“Among individuals, as among nations, respect for the rights of others is peace.”
Standing in front of the Watergate Hotel and the Royal Embassy of Saudi Arabia is the statue of one of the most prominent leaders in Mexican history – Benito Juárez. Facing north, with a stand of trees behind it, the visage of the statue is often shaded and overlooked. Add to that its distance from the National Mall and it’s easy to understand why few know of its existence.
Dedicated in 1969 in a ceremony attended by U.S. Secretary of State Dean Rusk and Mexican Foreign Minister Antonio Carrillo Flores, the statue was a gift from Mexico in exchange for a statue of Abraham Lincoln that the U.S. had given to the Mexican government in 1966.
Originally cast in 1891, the statue in D.C. is a copy of one that stands in Oaxaca, Mexico, the home state of Juárez. The sculptor was Enrique Alciati, who is most well-known for his Angel of Independence statue atop the Independence Column in Mexico City. Alciati’s Juárez stands atop an 11-foot base. Its right arm points to the east; its left hand rests on a book titled “Reforma” that rests on a pedestal – a reference to the sweeping reforms he would initiate in Mexico.
Juárez was a Zapotec Native American born to illiterate parents who died when he was 3. He didn’t learn Spanish until he was 12 years old but became a lawyer before the age of 30 and a judge before 40. In 1847 – at age 41 – he became the governor of Oaxaca and served for five years. He was forced to leave the country due to his opposition to the dictator Antonio López de Santa Anna and spent a two-year exile in New Orleans.
Santa Anna resigned and Juárez returned in 1855. The Liberal Party, of which Juárez was a member, formed a provisional government that would mark the beginning of the period known as La Reforma. It was during this time, when Juárez was the Minister of Justice for the new government, that the Juárez Law was passed. This law formally and finally separated the powers of church and state in Mexico, which before had been dominated by the Catholic Church.
The reforms taking place in the country – the Juárez Law, freedom of speech, freedom of religion, right to bear arms – culminated in the Constitution of 1857. The conservatives in Mexico, backed by the military and the church, revolted against the new government in what would be called the Reform War. The liberal president had resigned at the demand of the conservatives, and Juárez – according to the Constitution of 1857 – was next in line for the presidency. While the conservatives were in control of Mexico City, Juárez and the liberals resisted the coup from the port city of Veracruz until their victory in January 1861.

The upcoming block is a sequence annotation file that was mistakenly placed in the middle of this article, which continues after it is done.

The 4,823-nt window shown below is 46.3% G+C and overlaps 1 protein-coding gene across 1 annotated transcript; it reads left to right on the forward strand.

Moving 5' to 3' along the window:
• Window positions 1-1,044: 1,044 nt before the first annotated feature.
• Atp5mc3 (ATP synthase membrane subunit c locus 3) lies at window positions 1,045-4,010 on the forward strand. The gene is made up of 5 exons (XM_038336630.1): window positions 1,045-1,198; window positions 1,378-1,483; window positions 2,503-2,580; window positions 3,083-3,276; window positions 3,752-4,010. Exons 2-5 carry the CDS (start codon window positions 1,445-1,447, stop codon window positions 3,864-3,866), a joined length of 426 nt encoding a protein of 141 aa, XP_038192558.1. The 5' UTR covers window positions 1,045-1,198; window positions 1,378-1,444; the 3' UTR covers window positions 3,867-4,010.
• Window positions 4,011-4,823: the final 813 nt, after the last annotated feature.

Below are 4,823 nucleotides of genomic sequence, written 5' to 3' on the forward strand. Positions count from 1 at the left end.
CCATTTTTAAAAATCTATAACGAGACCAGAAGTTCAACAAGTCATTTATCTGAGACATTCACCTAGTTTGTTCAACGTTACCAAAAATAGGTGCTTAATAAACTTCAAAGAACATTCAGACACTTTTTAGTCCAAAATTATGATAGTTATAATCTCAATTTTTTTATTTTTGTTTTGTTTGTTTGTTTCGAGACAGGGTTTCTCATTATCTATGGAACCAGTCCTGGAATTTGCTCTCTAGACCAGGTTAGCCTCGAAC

The victory was short-lived, however. Juárez suspended foreign debt payments for two years to help rebuild the shattered infrastructure and economy. By December 1861, France, angered over the unpaid debts, invaded Mexico. The Juárez government again fled Mexico City and in 1864 the French installed Maximilian – brother of Austrian Emperor Francis Joseph I – as Emperor of Mexico. Maximilian offered Juárez the position of Prime Minister but Juárez wouldn’t accept the legitimacy of a monarch or a government imposed by a foreign nation.
The U.S. became involved after the end of the Civil War. Maximilian had invited Confederates to Mexico to support his cause, and the U.S. – due to the Monroe Doctrine – couldn’t allow a European government to interfere with politics in the western hemisphere. The U.S. demanded the French leave. Fearing a war with the U.S. and facing increasing threats in Europe, the French left in 1866 but Maximilian refused to go with them. Juárez’s forces captured Maximilian in 1867, and despite pleas from the United States and the monarchies of Europe, he was executed. This was in part due to his “Black Decree,” which ordered all of Juárez’s followers executed, and in part as a message that Mexico would not tolerate the intervention of a foreign government.
Juárez served as president until his death in 1872. Airports, towns, roads, and even a mountain range in Mexico bear his name. He is remembered for his progressive policies and his dedication to equality and justice. He occupied the attention of European powers during the Civil War and thus is credited with keeping the Confederacy isolated and contributing to a Union victory. He was even elected to the Military Order of the Loyal Legion of the United States (a Civil War veterans’ organization) in his lifetime. Few foreign leaders are more deserving of a statue in Washington, D.C.
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